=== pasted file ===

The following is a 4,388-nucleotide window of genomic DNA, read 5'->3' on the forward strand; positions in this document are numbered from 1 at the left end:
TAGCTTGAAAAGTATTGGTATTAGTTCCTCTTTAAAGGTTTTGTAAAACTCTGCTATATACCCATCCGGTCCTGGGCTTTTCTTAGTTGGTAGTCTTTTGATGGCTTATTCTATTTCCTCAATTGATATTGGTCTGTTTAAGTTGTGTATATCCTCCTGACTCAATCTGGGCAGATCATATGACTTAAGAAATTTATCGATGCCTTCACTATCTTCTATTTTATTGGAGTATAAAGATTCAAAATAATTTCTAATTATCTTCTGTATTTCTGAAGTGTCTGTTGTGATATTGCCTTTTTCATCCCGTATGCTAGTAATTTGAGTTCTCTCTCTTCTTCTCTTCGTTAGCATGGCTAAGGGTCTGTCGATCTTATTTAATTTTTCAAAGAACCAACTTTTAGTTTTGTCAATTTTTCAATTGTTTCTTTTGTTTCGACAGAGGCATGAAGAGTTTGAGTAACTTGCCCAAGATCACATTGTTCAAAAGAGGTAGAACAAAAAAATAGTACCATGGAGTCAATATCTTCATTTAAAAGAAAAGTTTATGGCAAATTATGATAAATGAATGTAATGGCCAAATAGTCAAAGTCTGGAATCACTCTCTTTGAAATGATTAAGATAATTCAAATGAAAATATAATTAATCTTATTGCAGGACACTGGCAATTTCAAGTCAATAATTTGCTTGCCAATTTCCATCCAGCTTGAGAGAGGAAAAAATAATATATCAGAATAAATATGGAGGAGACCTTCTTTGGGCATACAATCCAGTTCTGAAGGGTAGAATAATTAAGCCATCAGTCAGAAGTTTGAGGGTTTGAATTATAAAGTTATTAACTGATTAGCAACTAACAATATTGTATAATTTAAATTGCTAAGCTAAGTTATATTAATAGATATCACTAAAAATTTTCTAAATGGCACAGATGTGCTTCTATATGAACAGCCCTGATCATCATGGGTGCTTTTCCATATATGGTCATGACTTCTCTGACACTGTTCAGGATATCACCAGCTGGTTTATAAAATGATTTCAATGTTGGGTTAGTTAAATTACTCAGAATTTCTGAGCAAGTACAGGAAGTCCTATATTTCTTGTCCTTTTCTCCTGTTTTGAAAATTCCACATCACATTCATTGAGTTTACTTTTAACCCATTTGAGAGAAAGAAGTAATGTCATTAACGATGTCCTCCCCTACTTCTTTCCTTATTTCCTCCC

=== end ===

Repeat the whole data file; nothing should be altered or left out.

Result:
The following is a 4,388-nucleotide window of genomic DNA, read 5'->3' on the forward strand; positions in this document are numbered from 1 at the left end:
TAGCTTGAAAAGTATTGGTATTAGTTCCTCTTTAAAGGTTTTGTAAAACTCTGCTATATACCCATCCGGTCCTGGGCTTTTCTTAGTTGGTAGTCTTTTGATGGCTTATTCTATTTCCTCAATTGATATTGGTCTGTTTAAGTTGTGTATATCCTCCTGACTCAATCTGGGCAGATCATATGACTTAAGAAATTTATCGATGCCTTCACTATCTTCTATTTTATTGGAGTATAAAGATTCAAAATAATTTCTAATTATCTTCTGTATTTCTGAAGTGTCTGTTGTGATATTGCCTTTTTCATCCCGTATGCTAGTAATTTGAGTTCTCTCTCTTCTTCTCTTCGTTAGCATGGCTAAGGGTCTGTCGATCTTATTTAATTTTTCAAAGAACCAACTTTTAGTTTTGTCAATTTTTCAATTGTTTCTTTTGTTTCGACAGAGGCATGAAGAGTTTGAGTAACTTGCCCAAGATCACATTGTTCAAAAGAGGTAGAACAAAAAAATAGTACCATGGAGTCAATATCTTCATTTAAAAGAAAAGTTTATGGCAAATTATGATAAATGAATGTAATGGCCAAATAGTCAAAGTCTGGAATCACTCTCTTTGAAATGATTAAGATAATTCAAATGAAAATATAATTAATCTTATTGCAGGACACTGGCAATTTCAAGTCAATAATTTGCTTGCCAATTTCCATCCAGCTTGAGAGAGGAAAAAATAATATATCAGAATAAATATGGAGGAGACCTTCTTTGGGCATACAATCCAGTTCTGAAGGGTAGAATAATTAAGCCATCAGTCAGAAGTTTGAGGGTTTGAATTATAAAGTTATTAACTGATTAGCAACTAACAATATTGTATAATTTAAATTGCTAAGCTAAGTTATATTAATAGATATCACTAAAAATTTTCTAAATGGCACAGATGTGCTTCTATATGAACAGCCCTGATCATCATGGGTGCTTTTCCATATATGGTCATGACTTCTCTGACACTGTTCAGGATATCACCAGCTGGTTTATAAAATGATTTCAATGTTGGGTTAGTTAAATTACTCAGAATTTCTGAGCAAGTACAGGAAGTCCTATATTTCTTGTCCTTTTCTCCTGTTTTGAAAATTCCACATCACATTCATTGAGTTTACTTTTAACCCATTTGAGAGAAAGAAGTAATGTCATTAACGATGTCCTCCCCTACTTCTTTCCTTATTTCCTCCC